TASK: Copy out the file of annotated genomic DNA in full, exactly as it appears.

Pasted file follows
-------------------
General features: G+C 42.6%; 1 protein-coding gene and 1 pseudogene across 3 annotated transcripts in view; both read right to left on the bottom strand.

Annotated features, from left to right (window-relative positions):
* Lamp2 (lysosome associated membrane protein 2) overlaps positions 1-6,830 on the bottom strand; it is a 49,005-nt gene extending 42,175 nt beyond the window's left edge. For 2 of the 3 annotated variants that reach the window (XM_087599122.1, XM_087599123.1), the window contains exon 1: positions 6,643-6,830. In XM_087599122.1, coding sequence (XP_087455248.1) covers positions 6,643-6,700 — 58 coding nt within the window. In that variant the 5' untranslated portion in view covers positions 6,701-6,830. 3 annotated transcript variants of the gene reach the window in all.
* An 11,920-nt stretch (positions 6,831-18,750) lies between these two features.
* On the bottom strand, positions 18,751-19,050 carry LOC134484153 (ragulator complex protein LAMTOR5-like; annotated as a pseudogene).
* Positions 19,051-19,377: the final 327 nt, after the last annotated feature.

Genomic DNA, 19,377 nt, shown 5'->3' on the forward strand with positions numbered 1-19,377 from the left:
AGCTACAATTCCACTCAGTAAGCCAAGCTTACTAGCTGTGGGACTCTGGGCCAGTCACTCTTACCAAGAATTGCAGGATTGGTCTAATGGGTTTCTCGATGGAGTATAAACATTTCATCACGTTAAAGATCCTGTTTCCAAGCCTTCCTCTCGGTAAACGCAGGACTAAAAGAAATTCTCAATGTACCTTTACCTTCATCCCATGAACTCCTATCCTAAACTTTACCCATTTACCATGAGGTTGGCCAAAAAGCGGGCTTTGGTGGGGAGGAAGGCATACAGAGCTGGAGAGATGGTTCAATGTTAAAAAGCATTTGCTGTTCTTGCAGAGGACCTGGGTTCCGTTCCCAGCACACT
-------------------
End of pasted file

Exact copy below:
General features: G+C 42.6%; 1 protein-coding gene and 1 pseudogene across 3 annotated transcripts in view; both read right to left on the bottom strand.

Annotated features, from left to right (window-relative positions):
* Lamp2 (lysosome associated membrane protein 2) overlaps positions 1-6,830 on the bottom strand; it is a 49,005-nt gene extending 42,175 nt beyond the window's left edge. For 2 of the 3 annotated variants that reach the window (XM_087599122.1, XM_087599123.1), the window contains exon 1: positions 6,643-6,830. In XM_087599122.1, coding sequence (XP_087455248.1) covers positions 6,643-6,700 — 58 coding nt within the window. In that variant the 5' untranslated portion in view covers positions 6,701-6,830. 3 annotated transcript variants of the gene reach the window in all.
* An 11,920-nt stretch (positions 6,831-18,750) lies between these two features.
* On the bottom strand, positions 18,751-19,050 carry LOC134484153 (ragulator complex protein LAMTOR5-like; annotated as a pseudogene).
* Positions 19,051-19,377: the final 327 nt, after the last annotated feature.

Genomic DNA, 19,377 nt, shown 5'->3' on the forward strand with positions numbered 1-19,377 from the left:
AGCTACAATTCCACTCAGTAAGCCAAGCTTACTAGCTGTGGGACTCTGGGCCAGTCACTCTTACCAAGAATTGCAGGATTGGTCTAATGGGTTTCTCGATGGAGTATAAACATTTCATCACGTTAAAGATCCTGTTTCCAAGCCTTCCTCTCGGTAAACGCAGGACTAAAAGAAATTCTCAATGTACCTTTACCTTCATCCCATGAACTCCTATCCTAAACTTTACCCATTTACCATGAGGTTGGCCAAAAAGCGGGCTTTGGTGGGGAGGAAGGCATACAGAGCTGGAGAGATGGTTCAATGTTAAAAAGCATTTGCTGTTCTTGCAGAGGACCTGGGTTCCGTTCCCAGCACACT